Installing the rain barrels next to the side of the building posed a challenge. A hill goes off that side of the building (which is what you need for the underground piping) and it took two times setting the rain barrels in order for them to not slant. The difficulty in getting volunteers for this project was also a challenge. We will not attempt a construction project this large any year in the near future. If a large project needs to be done again, we will break it up over many months into smaller much more manageable sections in order to get more volunteer participation.
What would you would encourage others to do if they try to replicate something similar in their area?
Do your research in how to install rain barrels properly. This project is not a cheap expense. Our grant money provided $300 of this project this year. Last year we raised $100 that was used in this installation. In addition, the family that oversees this project donated an additional $300 in order to make this project fully operational. So you will need much more than $300 to complete a project of this size. In addition, consider creating a committee of people in charge of completing an outdoor project of this scale, break the project up in small sections and designate individuals to oversee that portion of the project. Plan the project throughout the winter & have the individuals price out the parts needed per section to better estimate costs. Then, accomplish each section slowly throughout the entire length of spring, summer, & fall. Therefore, it will be fully complete in a year’s time. We would also would recommend finding somewhere that the produce can be donated fresh instead of preserved. It is much less work and much easier to get volunteers.
Has this experience changed your church and community in any way?
We are in the interim search process for a new pastor and this project was one of the experiences we have shared that demonstrates some of the success and challenges of undertaking something of this size during a time of transition. It also is helping us continue to grow in our relationship with people who are under-resourced with access to fresh produce and the programs/churches helping them with on-site assistance.
Our congregation has been blessed with a young adult couple (Kelly and Brad Shinabargar) who are passionate about growing healthy food and helping our congregation’s children learn how to garden. They also have a passion for helping people who are under-resourced and the growth of this garden over the course of three growing seasons has been tremendous thanks to their determination, creativity, energy and imagination. We could not have accomplished this project without them and are grateful to God for their commitment to the Youth Garden!
So early last fall at about the same time that I showed up around 67 Newbury to work at a church and a women’s daytime shelter, an herb garden showed up too. The idea had been kicked around these parts for a while, and finally a go-getter of a volunteer made it happen. She donates flowers to the shelter weekly, and finally decided it was time that we grew things too.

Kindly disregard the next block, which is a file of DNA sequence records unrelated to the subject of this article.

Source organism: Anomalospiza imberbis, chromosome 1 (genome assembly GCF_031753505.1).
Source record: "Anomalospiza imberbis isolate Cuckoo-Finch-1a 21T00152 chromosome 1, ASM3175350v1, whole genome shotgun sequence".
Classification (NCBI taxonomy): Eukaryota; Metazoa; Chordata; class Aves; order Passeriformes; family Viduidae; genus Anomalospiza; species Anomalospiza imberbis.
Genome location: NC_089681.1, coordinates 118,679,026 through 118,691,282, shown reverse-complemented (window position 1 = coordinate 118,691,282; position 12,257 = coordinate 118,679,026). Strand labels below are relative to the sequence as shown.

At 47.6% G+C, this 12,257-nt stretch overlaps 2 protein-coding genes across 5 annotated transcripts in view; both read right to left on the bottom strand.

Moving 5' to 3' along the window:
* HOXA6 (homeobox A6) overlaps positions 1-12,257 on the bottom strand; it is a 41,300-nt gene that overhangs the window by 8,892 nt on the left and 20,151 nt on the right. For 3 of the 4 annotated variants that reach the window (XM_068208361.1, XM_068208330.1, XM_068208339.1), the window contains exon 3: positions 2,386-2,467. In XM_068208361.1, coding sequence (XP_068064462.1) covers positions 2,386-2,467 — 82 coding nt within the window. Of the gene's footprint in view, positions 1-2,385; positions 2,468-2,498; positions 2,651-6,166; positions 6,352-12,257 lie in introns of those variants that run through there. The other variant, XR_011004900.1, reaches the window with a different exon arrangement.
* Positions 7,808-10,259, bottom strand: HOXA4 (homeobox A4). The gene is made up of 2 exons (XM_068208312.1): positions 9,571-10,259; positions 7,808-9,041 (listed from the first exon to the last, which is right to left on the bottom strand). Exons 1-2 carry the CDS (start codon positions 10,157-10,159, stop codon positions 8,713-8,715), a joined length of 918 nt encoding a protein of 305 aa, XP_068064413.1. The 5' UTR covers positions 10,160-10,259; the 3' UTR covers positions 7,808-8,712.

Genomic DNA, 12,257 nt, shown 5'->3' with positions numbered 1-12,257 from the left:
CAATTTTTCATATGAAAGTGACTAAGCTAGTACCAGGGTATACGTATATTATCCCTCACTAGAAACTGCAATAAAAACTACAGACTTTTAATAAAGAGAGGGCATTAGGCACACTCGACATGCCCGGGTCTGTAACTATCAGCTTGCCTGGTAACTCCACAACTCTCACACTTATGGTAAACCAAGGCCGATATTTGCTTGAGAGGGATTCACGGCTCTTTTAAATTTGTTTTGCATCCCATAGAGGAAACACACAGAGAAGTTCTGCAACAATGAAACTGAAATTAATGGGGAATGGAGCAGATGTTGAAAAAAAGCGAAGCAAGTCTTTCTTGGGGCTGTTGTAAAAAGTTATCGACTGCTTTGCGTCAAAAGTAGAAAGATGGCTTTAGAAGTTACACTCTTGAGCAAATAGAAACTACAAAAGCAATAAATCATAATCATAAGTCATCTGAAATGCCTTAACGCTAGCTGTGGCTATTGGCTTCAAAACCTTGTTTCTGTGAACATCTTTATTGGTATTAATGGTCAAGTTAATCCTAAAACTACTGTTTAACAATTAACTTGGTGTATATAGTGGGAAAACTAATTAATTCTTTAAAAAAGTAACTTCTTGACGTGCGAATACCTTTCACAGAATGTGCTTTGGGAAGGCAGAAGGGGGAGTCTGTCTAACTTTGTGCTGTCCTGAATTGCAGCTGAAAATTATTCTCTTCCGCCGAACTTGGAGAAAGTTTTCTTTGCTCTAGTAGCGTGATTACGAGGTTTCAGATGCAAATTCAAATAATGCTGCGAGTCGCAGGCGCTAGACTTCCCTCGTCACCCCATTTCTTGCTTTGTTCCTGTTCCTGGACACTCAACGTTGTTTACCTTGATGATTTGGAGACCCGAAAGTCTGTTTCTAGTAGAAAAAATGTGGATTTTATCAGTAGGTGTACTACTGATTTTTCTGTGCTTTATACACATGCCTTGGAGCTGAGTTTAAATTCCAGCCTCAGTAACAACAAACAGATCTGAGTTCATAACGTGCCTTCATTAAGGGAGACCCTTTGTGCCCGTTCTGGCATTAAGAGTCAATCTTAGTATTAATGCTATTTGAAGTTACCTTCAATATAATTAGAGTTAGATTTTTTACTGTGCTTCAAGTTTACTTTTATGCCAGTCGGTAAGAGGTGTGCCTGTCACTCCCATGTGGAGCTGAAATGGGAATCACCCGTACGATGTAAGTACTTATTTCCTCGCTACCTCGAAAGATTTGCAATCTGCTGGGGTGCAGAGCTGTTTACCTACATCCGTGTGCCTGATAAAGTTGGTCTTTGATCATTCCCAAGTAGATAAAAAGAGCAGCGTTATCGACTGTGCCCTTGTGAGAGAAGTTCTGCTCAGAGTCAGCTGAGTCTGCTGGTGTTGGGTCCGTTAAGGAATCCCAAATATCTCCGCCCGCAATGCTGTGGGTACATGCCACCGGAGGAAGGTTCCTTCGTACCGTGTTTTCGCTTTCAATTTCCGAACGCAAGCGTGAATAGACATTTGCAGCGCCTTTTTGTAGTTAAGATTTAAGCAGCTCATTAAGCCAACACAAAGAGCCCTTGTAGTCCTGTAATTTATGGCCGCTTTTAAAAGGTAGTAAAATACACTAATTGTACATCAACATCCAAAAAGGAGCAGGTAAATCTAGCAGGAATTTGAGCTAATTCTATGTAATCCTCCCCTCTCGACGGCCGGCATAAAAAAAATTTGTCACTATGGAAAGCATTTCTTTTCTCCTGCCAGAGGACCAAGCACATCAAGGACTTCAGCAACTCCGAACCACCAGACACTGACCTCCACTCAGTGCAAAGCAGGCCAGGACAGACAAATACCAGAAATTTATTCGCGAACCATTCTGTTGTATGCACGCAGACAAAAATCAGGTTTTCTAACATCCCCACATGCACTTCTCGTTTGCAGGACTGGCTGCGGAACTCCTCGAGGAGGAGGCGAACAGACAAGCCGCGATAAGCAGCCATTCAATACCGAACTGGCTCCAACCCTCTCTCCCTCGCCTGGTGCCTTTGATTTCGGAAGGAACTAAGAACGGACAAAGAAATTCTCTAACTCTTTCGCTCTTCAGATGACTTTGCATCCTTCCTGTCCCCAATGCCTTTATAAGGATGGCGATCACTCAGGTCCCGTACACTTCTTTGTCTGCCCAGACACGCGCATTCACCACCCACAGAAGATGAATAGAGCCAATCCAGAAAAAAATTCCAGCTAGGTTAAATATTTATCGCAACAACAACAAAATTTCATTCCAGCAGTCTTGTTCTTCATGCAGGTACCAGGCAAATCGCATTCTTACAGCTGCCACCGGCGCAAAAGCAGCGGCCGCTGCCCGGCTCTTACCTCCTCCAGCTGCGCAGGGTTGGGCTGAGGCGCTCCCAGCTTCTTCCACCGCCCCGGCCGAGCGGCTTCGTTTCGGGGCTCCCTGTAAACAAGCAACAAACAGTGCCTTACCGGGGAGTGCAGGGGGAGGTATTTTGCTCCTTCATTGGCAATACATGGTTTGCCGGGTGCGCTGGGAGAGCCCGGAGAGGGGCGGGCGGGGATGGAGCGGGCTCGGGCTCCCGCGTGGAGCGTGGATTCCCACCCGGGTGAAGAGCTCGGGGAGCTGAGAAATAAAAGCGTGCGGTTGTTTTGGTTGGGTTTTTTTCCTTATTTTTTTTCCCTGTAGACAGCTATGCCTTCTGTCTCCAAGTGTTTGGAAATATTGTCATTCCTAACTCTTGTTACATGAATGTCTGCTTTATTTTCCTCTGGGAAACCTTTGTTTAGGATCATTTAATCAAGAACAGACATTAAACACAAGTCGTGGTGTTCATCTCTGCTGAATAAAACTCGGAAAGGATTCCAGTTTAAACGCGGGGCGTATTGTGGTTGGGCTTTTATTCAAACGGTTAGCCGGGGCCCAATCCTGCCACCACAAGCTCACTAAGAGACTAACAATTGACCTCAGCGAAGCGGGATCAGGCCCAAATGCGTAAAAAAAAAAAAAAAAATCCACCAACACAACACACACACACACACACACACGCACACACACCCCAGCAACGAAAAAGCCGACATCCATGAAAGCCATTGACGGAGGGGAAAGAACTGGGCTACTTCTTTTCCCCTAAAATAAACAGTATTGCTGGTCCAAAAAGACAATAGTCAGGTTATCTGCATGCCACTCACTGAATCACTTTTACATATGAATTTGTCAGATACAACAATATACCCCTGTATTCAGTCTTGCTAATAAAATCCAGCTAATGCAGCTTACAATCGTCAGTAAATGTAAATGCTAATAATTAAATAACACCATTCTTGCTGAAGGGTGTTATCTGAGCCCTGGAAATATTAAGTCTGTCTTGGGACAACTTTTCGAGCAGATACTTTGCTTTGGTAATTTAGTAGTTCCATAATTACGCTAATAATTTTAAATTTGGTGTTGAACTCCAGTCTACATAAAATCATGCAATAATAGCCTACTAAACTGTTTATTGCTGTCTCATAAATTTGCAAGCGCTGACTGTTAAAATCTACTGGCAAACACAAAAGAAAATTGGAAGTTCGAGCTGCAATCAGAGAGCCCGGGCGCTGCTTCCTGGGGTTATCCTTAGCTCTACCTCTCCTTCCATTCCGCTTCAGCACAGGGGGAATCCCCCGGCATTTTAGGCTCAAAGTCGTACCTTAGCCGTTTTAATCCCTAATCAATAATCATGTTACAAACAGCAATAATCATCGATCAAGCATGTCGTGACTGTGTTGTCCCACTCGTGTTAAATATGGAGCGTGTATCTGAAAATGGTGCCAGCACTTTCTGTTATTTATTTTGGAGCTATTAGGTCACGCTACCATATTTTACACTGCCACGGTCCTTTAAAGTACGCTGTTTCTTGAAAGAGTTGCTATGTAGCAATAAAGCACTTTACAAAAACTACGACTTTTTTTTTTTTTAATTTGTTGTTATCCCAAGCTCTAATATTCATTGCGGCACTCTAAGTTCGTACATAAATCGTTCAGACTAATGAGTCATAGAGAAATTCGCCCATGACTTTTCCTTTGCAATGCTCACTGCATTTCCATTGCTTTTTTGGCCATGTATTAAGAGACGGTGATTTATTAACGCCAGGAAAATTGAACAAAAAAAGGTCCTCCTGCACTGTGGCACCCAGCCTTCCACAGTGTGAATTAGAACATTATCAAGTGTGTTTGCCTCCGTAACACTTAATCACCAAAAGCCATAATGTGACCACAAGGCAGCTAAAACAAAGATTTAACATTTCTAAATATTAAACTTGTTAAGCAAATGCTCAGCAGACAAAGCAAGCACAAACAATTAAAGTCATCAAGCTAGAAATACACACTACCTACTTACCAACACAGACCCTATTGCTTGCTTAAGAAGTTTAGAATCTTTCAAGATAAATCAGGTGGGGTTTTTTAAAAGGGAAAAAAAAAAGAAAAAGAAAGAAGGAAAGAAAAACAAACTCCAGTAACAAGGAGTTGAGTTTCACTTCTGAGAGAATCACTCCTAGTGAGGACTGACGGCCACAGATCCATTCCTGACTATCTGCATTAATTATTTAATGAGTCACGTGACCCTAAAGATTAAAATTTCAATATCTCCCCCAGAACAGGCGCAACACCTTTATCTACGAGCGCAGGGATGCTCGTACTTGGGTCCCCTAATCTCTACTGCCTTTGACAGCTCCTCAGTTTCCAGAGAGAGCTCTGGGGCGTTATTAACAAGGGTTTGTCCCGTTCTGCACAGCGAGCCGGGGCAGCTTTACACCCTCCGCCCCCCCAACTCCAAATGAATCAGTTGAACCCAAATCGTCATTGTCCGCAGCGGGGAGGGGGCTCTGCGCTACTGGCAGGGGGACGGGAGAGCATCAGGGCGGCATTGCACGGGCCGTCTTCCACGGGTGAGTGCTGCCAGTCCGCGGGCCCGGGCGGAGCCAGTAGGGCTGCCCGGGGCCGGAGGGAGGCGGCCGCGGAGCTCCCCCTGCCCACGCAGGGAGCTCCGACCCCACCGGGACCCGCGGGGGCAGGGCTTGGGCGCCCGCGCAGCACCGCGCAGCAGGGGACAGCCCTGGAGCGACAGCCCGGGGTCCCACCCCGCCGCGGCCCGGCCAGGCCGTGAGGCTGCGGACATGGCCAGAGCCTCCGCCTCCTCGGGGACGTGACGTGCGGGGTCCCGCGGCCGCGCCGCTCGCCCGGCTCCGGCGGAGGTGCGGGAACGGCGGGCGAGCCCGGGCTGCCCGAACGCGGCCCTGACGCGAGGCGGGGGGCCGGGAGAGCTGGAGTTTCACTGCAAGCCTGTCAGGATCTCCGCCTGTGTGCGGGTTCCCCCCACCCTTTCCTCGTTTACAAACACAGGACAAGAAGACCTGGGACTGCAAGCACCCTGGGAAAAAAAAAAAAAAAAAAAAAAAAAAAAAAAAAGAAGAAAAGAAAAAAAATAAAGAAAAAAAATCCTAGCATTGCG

The herb garden, officially called The Herb Garden, supplies the shelter with organic dill, cilantro, oregano, parsley, rosemary, chives, tarragon, and basil.
This garden has become one of my great projects. I water and weed it, harvest from it, talk to strangers on the street about the best growing practices for basil, and hand out sprigs of thyme to passersby.
Now herbs are easy, they grow like weeds, and don’t require too much special attention. But I have never grown a thing in my life, and so I have grown quite attached to the health and success of these little herbs. This is the second round of plants for this garden, one in the fall and one in the spring, and this time I have yet to kill anything.
Read more…Read more »
I hope to encourage my friends in the affordable housing field to not only allow residents to plant gardens if they chose, but to encourage it. A garden of flowers and/or vegetables goes a long way to making any place feel like home.Read more »
That evening I sat on my front porch and stared at my green grass and budding bushes. I wanted to throw a 2 year old style tantrum, of not understanding why the world was so unfair. I was ready to take control of my food system. I was ready to get back to the dirt and simpler times. I was ready to turn my yard into a demonstration of how to do so. But for reasons beyond my control, I could not.
How was it that the ecological revolution I saw budding in myself and my backyard was so easily derailed by the previous industrial one of my predecessors?…
Food Justice Learning Call
Hosted by the Presbyterian Hunger Program & the Food Justice Fellows
Why a Garden?
Community, Church and Market Gardens & Resources for Urban Agriculture
Monday, April 15
12:00 noon (eastern); 11am (central);
10am (mountain); 9am (pacific)
Call 424-203-8075 and Enter 180305#
Hear presentations from three experienced urban agriculture practitioners & join in a conversation about the multiple benefits (and challenges) of gardening in community. Learn, share struggles and what works, connect with people and resources, and be inspired to build just, resilient and sustainable food economies.
Presenters: Laura Henderson, Executive Director of Growing Places
Jeremy John, Quixote Center
Laura Collins, Healthy Food for All Program Coordinator, CAIN